Review of Empire of the Sun's album 'Walking On A Dream' released through Virgin Records.
It's my favourite bit of High Fidelity, one of my favourite films; John Cusack's record shop manager turns up late for work to hear a new racket going out over his painfully elitist speakers. On asking who the perpetrators are, music retail fascist Jack Black desolately informs him it's the skateboarding dweebs who've been making a right nuisance of themselves outside. Black then buries his head in his hands, summing up his deflatory sense of unfulfilled schadenfreude, saying simply: 'It's really fu*kin' good'.
I can't begin to explain how much I wanted to unload on this record. I had practically half the review written - after all, it's much easier to send something down in flames - before I'd even delved beyond the over exposed title track. And I can reveal that after a number of listens and due consideration, I'm definitely having a Jack Black moment.
Luke Steele and Nick Littlemore are both in theory on sabbatical from The Sleepy Jackson and Pnau respectively, but the Walking On A Dream betrays their ambitions as extending way beyond the relative obscurity of their parent bands. On this evidence they may never go back. Not so much shaking hands with commerciality as grabbing it by the throat, their debut album is stuffed with less than oblique 80's references and by turns is indebted to the likes of Prince, Bowie and the poster boys of 'chill out', Air. Add to that sleeve art that looks like Adam Ant starring in the Never Ending Story and their galactic adventure agenda is there in all it's brazen nakedness.
As well as glorifying, rather than trying to obfuscate their influences, the duo unerringly head for the drawer marked 'Pop' and repeatedly poke you in the eye with it's bouncy, unbridled enthusiasm. The title track may for instance have been relentlessly over exposed as previously mentioned, but that still doesn't diminish it's essentialness. Hook laden blue eyed soul, the effect is Hall & Oates with a trippy flourish. It's a vibe which is impossible to really object to, even when Half Mast somehow manages to get away with an overblown keyboard riff that sounds like it's borrowed from the A-Team theme and the slightness of We Are The People is so Ibiza at sunset you can actually feel the shoreline breeze.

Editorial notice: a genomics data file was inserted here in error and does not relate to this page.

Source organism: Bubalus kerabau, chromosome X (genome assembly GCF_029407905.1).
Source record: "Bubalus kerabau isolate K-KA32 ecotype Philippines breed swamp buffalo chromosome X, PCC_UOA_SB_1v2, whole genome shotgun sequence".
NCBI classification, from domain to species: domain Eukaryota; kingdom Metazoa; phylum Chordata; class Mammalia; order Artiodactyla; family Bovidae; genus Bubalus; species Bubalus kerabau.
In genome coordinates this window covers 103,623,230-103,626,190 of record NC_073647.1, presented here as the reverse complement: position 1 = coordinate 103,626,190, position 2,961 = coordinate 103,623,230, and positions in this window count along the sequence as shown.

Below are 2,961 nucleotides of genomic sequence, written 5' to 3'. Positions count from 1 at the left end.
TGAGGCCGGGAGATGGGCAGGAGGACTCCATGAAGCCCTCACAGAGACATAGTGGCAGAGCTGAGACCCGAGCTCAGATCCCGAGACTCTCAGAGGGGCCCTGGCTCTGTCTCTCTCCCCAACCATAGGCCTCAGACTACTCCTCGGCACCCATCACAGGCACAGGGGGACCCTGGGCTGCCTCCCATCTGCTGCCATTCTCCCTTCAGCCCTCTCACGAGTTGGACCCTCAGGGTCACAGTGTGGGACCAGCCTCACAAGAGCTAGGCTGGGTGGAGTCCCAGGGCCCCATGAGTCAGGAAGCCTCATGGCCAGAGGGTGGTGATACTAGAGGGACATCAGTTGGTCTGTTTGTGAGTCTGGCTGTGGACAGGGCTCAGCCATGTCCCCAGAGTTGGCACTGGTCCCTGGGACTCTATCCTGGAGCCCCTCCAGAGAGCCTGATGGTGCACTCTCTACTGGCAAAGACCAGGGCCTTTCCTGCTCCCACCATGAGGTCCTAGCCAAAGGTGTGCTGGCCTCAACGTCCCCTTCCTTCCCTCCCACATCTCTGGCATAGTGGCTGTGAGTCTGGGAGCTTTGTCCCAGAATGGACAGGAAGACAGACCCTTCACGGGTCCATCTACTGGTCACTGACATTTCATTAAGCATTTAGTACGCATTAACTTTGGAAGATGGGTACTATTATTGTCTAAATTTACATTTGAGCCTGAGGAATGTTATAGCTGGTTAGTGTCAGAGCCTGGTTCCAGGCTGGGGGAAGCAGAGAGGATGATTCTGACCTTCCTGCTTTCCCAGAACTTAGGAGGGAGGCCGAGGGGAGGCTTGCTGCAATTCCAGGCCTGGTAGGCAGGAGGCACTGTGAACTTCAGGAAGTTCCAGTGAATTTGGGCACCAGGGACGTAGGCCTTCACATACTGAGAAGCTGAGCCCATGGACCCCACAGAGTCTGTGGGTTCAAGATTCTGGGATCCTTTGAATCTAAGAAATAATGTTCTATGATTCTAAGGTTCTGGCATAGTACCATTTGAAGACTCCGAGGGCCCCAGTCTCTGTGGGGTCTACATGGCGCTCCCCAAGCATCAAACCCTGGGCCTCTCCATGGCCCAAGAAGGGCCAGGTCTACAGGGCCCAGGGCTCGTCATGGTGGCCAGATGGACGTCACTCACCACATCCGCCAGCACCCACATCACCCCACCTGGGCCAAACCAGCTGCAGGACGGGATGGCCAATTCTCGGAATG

There is an occasional nod to the avant garde; Delta Bay possesses a false falsetto weirdness and a clutch of kitsch sixties harmonies and instrumental Country gently wafts like the best lift muzak....ever. Time and again though we return to the daddies of this micro movement, Steele treating us to his best take on the Thin White Duke during the closer Without You, while Swordfish Hotkiss Knight techno riffs on the Purple One with a pronounced sense of affectation/affection - I still can't make my mind up.
Were it not for the success of Oracular Spectacular I have no doubt that Walking On A Dream would've been laughed out of most record company boardrooms without so much of an is-that-really-zinc-cream-you're wearing. But the VanWyngarden phenomenon has temporarily worked on our inhibitions sufficiently that we no longer care about our cool lists. There's nothing here to rival Kids, or Electric Feel, but Empire of The Sun like the new romantics before them just need your head, heart and feet, and that's usually enough. It's really fu*kin' good.